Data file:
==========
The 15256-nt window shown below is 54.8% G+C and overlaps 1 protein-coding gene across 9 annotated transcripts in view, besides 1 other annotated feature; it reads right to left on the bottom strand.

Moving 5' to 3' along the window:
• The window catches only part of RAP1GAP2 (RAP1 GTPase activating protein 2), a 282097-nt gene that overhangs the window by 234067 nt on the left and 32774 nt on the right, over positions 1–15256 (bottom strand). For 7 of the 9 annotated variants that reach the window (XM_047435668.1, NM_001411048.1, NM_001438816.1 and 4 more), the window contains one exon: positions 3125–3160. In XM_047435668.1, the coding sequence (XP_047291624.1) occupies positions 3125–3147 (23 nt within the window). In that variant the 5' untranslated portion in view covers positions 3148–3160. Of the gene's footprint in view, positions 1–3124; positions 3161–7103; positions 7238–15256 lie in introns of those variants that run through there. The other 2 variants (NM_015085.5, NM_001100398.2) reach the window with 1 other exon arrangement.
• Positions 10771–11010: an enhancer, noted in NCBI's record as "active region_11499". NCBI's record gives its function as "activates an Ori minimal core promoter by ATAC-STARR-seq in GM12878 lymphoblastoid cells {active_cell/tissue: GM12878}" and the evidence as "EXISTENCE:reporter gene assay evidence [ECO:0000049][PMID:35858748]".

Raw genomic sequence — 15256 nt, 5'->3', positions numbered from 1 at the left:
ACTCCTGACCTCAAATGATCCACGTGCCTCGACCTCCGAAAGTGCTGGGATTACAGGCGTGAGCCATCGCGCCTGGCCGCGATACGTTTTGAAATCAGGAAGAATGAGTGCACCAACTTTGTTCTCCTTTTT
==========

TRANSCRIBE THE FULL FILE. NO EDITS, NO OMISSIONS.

The 15256-nt window shown below is 54.8% G+C and overlaps 1 protein-coding gene across 9 annotated transcripts in view, besides 1 other annotated feature; it reads right to left on the bottom strand.

Moving 5' to 3' along the window:
• The window catches only part of RAP1GAP2 (RAP1 GTPase activating protein 2), a 282097-nt gene that overhangs the window by 234067 nt on the left and 32774 nt on the right, over positions 1–15256 (bottom strand). For 7 of the 9 annotated variants that reach the window (XM_047435668.1, NM_001411048.1, NM_001438816.1 and 4 more), the window contains one exon: positions 3125–3160. In XM_047435668.1, the coding sequence (XP_047291624.1) occupies positions 3125–3147 (23 nt within the window). In that variant the 5' untranslated portion in view covers positions 3148–3160. Of the gene's footprint in view, positions 1–3124; positions 3161–7103; positions 7238–15256 lie in introns of those variants that run through there. The other 2 variants (NM_015085.5, NM_001100398.2) reach the window with 1 other exon arrangement.
• Positions 10771–11010: an enhancer, noted in NCBI's record as "active region_11499". NCBI's record gives its function as "activates an Ori minimal core promoter by ATAC-STARR-seq in GM12878 lymphoblastoid cells {active_cell/tissue: GM12878}" and the evidence as "EXISTENCE:reporter gene assay evidence [ECO:0000049][PMID:35858748]".

Raw genomic sequence — 15256 nt, 5'->3', positions numbered from 1 at the left:
ACTCCTGACCTCAAATGATCCACGTGCCTCGACCTCCGAAAGTGCTGGGATTACAGGCGTGAGCCATCGCGCCTGGCCGCGATACGTTTTGAAATCAGGAAGAATGAGTGCACCAACTTTGTTCTCCTTTTT